Work/23: The Big Shift
As cofounder of 4 Day Week Global, Andrew Barnes has a front-row seat to the world’s largest experiment on the effects of scaling back the workweek.
It started with Barnes’s own New Zealand company, Perpetual Guardian, when he wondered whether his staff members could do their jobs better if they worked the equivalent of four days instead of five. It would be crucial, he knew, to still deliver the same output, customer service, and profitability. He landed on what he calls the 100-80-100 rule: “We pay 100% income for 80% time, as long as we get 100% output.”
The trial made global headlines — “We stopped counting when we got over about 14,000” — and Barnes was inundated with requests for advice. He started a not-for-profit organization and began helping companies on their own pilots, providing virtual workshops, mentoring others, and networking opportunities. The results, which now include data from 91 companies and 3,500 workers, have been analyzed by a team of academics.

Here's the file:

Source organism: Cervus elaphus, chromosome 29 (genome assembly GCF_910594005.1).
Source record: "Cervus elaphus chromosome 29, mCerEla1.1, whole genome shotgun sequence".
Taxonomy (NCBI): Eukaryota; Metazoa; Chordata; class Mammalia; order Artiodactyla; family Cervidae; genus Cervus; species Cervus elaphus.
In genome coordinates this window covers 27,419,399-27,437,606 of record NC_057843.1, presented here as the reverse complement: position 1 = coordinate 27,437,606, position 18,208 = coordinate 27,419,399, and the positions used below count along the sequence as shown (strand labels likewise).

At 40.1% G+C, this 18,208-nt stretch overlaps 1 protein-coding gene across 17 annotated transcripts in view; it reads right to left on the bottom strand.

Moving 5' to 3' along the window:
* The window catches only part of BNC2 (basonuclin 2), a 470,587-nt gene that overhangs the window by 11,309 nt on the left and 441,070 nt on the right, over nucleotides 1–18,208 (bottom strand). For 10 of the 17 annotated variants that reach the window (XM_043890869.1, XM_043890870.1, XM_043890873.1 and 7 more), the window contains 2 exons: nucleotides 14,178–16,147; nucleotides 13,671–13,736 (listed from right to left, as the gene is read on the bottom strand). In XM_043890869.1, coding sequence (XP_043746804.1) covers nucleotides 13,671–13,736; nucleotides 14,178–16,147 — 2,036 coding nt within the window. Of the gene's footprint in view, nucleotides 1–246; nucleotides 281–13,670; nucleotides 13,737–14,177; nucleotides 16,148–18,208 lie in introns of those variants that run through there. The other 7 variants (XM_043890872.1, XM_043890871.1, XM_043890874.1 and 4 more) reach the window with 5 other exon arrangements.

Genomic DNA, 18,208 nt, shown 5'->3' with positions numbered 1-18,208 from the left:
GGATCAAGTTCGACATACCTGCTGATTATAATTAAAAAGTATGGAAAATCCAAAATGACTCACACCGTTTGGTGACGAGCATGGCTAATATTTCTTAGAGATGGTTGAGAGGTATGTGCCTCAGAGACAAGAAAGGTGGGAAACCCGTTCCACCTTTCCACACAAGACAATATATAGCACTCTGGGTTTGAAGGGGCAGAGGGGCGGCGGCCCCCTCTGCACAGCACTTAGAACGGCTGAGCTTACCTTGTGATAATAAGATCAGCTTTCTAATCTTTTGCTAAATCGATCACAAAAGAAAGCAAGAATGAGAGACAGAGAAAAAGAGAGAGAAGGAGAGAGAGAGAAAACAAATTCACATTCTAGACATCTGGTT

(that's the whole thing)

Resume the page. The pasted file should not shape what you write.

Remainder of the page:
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And those results have been universally positive. “Not only are 90%-plus of employees saying they like the four-day week — and, in fact, they really don’t want to go back — but companies are seeing material benefits in productivity,” Barnes said.
Barnes talked about the experiments and their findings during Work/23, an MIT Sloan Management Review symposium held in May 2023. He wasn’t able to get to all of the questions from attendees during the event, so he answers some of them below. (Questions and answers have been lightly edited for clarity.)
Is there any research comparing a four-day workweek versus five reduced days (at six hours a day, for example)? Do the results suggest that four days is the better way?
Both are viewed by us as four-day weeks! The clickbait is “a four-day week,” but in reality, we talk about reduced hours working — the 100-80-100 rule. The key is that employees get the time off that’s important to them. In my company, we have some people who take a full day off, others who take two half days, and others, often working parents, who work compressed hours five days a week. That schedule helps with child care issues, which a single day off would not address.